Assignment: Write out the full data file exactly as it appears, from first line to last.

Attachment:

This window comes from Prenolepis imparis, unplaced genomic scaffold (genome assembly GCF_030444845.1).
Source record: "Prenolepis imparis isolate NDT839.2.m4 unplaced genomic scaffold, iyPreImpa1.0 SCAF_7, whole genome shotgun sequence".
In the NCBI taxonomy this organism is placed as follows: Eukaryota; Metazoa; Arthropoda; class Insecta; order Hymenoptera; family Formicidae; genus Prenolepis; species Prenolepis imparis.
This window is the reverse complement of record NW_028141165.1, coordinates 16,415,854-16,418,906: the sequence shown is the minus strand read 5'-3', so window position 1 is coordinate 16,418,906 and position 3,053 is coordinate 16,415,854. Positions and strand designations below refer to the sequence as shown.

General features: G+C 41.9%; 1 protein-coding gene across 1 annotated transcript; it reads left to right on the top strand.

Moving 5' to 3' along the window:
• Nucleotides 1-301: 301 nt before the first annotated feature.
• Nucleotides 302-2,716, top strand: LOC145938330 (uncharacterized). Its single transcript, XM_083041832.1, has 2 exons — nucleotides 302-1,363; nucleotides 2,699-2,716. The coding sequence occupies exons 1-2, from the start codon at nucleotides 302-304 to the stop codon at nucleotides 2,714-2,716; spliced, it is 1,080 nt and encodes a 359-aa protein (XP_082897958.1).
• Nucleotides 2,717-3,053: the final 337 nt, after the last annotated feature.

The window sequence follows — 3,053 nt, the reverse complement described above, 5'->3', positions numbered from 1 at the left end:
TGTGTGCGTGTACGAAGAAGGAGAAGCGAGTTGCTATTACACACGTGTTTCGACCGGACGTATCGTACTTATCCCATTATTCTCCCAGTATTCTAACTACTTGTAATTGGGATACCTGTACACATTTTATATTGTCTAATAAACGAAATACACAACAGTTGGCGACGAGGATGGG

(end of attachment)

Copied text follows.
This window comes from Prenolepis imparis, unplaced genomic scaffold (genome assembly GCF_030444845.1).
Source record: "Prenolepis imparis isolate NDT839.2.m4 unplaced genomic scaffold, iyPreImpa1.0 SCAF_7, whole genome shotgun sequence".
In the NCBI taxonomy this organism is placed as follows: Eukaryota; Metazoa; Arthropoda; class Insecta; order Hymenoptera; family Formicidae; genus Prenolepis; species Prenolepis imparis.
This window is the reverse complement of record NW_028141165.1, coordinates 16,415,854-16,418,906: the sequence shown is the minus strand read 5'-3', so window position 1 is coordinate 16,418,906 and position 3,053 is coordinate 16,415,854. Positions and strand designations below refer to the sequence as shown.

General features: G+C 41.9%; 1 protein-coding gene across 1 annotated transcript; it reads left to right on the top strand.

Moving 5' to 3' along the window:
• Nucleotides 1-301: 301 nt before the first annotated feature.
• Nucleotides 302-2,716, top strand: LOC145938330 (uncharacterized). Its single transcript, XM_083041832.1, has 2 exons — nucleotides 302-1,363; nucleotides 2,699-2,716. The coding sequence occupies exons 1-2, from the start codon at nucleotides 302-304 to the stop codon at nucleotides 2,714-2,716; spliced, it is 1,080 nt and encodes a 359-aa protein (XP_082897958.1).
• Nucleotides 2,717-3,053: the final 337 nt, after the last annotated feature.

The window sequence follows — 3,053 nt, the reverse complement described above, 5'->3', positions numbered from 1 at the left end:
TGTGTGCGTGTACGAAGAAGGAGAAGCGAGTTGCTATTACACACGTGTTTCGACCGGACGTATCGTACTTATCCCATTATTCTCCCAGTATTCTAACTACTTGTAATTGGGATACCTGTACACATTTTATATTGTCTAATAAACGAAATACACAACAGTTGGCGACGAGGATGGG